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Does Michigan allow personal recognizance bails?

On Behalf of | Aug 21, 2019 | Uncategorized |

Being arrested for a crime in Michigan initiates the criminal justice process. One part of this process is finding out whether you will be released from jail while your case works its way through the courts. Defendants in this state might find it interesting that, with the exception of instances involving violent crimes, the state’s constitution requires that people facing charges must be able to afford bail.

This doesn’t mean this point is actually followed. In fact, there are some people who are remaining in jail simply because they can’t afford to pay to be released. These are people facing nonviolent charges and who don’t have any warrant holds.

Michigan law presumes that people facing nonviolent crimes should be released on a personal recognizance bond unless they meet one of a few conditions. It is imperative for anyone who is facing this situation understand what comes with the bail process.

What is a personal recognizance bond?

A personal recognizance bond means that you are released from jail with only a signed promise that you will appear at all of your court hearings. This doesn’t require money to secure the release. However, you should remember that if you don’t show up, you will face more legal problems because a warrant will be issued for your arrest. If you are arrested for not going to court, you will likely have to pay bail to be released or remain in jail until your case is handled.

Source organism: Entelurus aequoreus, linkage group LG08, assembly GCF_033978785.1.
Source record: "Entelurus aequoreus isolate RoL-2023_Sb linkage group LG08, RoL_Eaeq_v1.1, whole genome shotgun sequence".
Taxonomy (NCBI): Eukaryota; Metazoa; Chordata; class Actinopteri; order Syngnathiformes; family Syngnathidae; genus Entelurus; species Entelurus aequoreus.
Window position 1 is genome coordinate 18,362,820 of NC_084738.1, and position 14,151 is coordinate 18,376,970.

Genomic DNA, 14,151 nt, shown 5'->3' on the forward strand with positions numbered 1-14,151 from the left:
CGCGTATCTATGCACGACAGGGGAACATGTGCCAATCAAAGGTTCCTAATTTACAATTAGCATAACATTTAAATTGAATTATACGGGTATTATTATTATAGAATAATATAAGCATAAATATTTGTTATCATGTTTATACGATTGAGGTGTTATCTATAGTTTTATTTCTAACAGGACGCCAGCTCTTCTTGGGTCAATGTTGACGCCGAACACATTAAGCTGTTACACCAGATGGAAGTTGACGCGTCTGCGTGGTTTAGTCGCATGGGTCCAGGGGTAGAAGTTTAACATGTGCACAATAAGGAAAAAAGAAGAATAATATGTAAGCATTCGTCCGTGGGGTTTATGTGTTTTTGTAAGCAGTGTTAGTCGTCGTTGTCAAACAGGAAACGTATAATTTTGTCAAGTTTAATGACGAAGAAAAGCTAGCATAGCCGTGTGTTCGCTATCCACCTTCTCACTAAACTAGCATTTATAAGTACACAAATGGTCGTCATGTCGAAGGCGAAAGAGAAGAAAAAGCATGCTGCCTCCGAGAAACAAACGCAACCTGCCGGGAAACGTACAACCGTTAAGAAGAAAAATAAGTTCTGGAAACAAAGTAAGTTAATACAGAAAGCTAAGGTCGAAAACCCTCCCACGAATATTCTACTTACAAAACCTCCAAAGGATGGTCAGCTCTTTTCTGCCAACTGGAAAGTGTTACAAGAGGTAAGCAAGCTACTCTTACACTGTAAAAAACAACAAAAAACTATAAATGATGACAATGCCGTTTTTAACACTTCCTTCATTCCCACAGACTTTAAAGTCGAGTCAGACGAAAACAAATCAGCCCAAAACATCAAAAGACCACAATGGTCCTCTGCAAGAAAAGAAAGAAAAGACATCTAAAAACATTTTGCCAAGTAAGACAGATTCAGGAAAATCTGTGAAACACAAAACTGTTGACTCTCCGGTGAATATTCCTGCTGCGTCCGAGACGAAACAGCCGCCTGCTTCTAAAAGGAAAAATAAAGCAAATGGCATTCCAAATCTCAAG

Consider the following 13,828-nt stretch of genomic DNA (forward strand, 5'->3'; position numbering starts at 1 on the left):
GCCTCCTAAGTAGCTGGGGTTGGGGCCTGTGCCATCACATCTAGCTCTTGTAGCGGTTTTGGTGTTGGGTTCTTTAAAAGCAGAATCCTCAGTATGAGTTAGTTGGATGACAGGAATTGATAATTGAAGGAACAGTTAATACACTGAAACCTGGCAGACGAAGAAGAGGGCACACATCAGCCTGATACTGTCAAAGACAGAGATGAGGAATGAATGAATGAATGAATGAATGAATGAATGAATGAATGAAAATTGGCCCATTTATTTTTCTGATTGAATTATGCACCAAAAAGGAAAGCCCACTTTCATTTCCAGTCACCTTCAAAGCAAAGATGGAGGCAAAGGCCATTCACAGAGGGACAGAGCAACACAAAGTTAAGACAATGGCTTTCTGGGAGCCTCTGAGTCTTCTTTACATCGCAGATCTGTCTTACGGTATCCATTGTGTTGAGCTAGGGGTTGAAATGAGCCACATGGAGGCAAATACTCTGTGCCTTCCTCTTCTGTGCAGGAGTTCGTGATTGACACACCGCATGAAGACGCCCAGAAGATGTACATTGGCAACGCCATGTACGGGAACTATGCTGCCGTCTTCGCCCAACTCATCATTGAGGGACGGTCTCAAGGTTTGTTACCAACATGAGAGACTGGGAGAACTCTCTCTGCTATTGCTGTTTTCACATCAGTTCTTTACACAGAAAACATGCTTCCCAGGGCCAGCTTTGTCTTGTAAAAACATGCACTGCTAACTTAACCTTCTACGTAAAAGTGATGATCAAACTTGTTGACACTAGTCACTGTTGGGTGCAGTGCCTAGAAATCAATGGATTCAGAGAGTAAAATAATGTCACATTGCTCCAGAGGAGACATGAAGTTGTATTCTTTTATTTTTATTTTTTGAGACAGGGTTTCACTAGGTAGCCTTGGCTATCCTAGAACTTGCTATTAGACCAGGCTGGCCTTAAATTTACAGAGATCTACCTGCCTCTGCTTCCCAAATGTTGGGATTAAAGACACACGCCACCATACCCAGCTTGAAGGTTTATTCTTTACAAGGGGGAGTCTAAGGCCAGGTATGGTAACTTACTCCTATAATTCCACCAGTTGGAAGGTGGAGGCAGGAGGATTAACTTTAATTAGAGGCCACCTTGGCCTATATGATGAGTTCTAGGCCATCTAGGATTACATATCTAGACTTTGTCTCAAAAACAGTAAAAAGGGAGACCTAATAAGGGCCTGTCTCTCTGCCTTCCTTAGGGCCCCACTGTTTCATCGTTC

What are the primary exceptions in Michigan?

The primary exceptions to a personal recognizance bond include nonviolent crimes. Even if there was only a small element of violence, there is a chance that you won’t be eligible for a personal recognizance bail. The same is true if you have been convicted of two felonies within the previous five years or if you were already out of jail on a personal recognizance bond.

Individuals who are charged with armed robbery, treason, kidnapping, murder and a few other choice crimes may be denied bail. The law sets specific conditions in which the court can bypass providing a person with any option to get out of jail.

The bail system used throughout this country isn’t perfect. In some cases, you might have to work to secure the release that you should receive. This is part of your defense strategy so be sure to treat it accordingly.